* BOJ seen unlikely to alter stimulus next week
* Trump meeting with Europe on trade in focus
* Treasury to sell $36 billion in five-year notes
By Karen Brettell
NEW YORK, July 25 (Reuters) - U.S. Treasury prices gained on Wednesday in line with a rally in Japanese government bonds as investors doubted that the Bank of Japan will change its stimulus program when it meets next week.
Treasury yields had risen and the yield curve had steepened following a Reuters report on Friday that the Japanese central bank was discussing modifying its easing program, raising concerns about reduced demand for government debt.
Many analysts, however, see the Bank of Japan as unlikely to alter its policies this month, though it may indicate that it has begun discussions on the topic.
“The consensus is evolving that most don’t expect an actual change in policy in July,” said Brian Daingerfield, a macro strategist at NatWest Markets in Stamford, Connecticut. However, “the market is adjusting to the idea that a conversation about changes is starting a lot sooner than we thought.”
Benchmark 10-year notes gained 4/32 in price to yield 2.938 percent, down from 2.950 percent on Tuesday.
The yield curve between two-year and 10-year notes flattened to 29 basis points, from a high of 33 basis points on Tuesday, but held above the 23 basis point area reached last week, which was the flattest level in a decade.
Yields also have risen since U.S. President Donald Trump on Friday criticized the Federal Reserve’s interest rate policy.
Investors are next focused on a meeting on Wednesday between Trump and Jean-Claude Juncker, president of the European Commission, relating to trade agreements.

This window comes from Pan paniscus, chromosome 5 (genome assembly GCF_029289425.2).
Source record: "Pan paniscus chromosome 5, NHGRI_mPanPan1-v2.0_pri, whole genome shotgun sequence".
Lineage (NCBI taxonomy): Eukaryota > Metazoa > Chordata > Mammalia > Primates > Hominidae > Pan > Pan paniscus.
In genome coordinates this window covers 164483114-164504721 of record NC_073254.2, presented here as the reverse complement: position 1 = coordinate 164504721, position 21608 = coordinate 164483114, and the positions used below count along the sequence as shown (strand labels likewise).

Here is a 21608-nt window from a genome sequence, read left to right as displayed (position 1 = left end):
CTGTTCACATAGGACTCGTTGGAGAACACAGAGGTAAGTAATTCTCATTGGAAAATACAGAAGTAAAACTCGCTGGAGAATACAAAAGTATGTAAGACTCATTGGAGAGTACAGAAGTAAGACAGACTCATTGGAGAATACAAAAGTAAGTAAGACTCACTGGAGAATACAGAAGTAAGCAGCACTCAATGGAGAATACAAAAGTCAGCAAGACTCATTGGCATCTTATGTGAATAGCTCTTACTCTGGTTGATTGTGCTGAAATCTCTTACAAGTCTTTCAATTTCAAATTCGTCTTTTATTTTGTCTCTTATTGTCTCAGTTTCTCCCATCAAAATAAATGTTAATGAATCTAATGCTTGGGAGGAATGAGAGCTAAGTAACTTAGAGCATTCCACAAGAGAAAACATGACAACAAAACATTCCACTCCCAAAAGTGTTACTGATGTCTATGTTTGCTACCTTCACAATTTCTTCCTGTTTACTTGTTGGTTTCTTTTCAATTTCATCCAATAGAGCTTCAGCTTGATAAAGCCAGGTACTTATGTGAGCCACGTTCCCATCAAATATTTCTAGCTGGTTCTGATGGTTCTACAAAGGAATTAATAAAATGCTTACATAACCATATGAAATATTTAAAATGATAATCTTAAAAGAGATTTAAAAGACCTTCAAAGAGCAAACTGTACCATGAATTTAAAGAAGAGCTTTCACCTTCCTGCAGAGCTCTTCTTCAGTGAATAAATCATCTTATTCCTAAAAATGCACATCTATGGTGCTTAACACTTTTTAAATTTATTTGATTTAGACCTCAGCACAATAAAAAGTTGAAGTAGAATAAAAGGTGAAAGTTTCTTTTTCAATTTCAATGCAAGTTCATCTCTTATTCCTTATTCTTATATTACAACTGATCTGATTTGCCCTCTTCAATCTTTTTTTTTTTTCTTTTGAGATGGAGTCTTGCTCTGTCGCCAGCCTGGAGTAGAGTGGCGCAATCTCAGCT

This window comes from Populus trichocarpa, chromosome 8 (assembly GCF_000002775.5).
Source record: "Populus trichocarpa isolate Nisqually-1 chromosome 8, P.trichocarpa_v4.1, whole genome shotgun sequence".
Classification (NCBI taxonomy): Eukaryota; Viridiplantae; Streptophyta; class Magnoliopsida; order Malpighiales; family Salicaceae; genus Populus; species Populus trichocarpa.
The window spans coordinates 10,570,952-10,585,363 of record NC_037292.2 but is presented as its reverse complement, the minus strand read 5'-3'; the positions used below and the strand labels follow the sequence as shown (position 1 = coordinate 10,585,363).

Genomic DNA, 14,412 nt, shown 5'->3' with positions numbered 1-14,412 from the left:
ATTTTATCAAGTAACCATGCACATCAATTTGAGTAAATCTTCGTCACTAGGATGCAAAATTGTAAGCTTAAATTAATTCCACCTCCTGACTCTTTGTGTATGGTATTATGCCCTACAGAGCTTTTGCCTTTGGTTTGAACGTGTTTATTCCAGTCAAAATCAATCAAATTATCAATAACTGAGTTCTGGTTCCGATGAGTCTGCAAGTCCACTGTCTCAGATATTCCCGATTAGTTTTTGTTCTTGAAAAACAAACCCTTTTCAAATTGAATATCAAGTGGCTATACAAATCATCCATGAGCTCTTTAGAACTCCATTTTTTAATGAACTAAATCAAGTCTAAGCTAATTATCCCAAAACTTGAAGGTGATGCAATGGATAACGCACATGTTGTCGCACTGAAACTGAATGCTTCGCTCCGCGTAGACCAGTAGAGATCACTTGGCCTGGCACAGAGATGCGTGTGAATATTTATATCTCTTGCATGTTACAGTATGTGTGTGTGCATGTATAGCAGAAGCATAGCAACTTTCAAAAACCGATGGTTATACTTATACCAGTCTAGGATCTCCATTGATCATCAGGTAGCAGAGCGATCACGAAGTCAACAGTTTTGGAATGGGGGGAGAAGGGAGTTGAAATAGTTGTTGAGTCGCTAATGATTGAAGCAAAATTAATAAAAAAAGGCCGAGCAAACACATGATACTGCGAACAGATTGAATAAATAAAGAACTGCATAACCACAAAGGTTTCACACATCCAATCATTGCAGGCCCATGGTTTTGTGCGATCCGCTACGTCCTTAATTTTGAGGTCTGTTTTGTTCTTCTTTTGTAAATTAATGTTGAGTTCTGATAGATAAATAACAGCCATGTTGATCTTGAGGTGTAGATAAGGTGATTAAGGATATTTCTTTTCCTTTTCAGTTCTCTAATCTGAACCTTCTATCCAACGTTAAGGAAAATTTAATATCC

EU trade commissioner Cecilia Malmstrom told a Swedish newspaper on Wednesday that the bloc was preparing to introduce tariffs on $20 billion of U.S. goods if Washington imposes levies on imported cars.
“Today there is going to be more of a clear focus on trade and trade policy,” Daingerfield said.
The United States will also sell $36 billion in five-year notes on Wednesday, the second sale of $101 billion in coupon-bearing supply this week.
The Treasury Department saw strong demand for a $35 billion sale of two-year notes on Tuesday, which sold at the highest yield since 2008.
The government will also sell $30 billion in seven-year notes on Thursday.
This week’s economic focus will be Friday’s U.S. gross domestic product reading for the second quarter, which will be evaluated for indications on how last year’s tax overhaul and recent trade tariffs are influencing growth.
Reporting by Karen Brettell; Editing by Will Dunham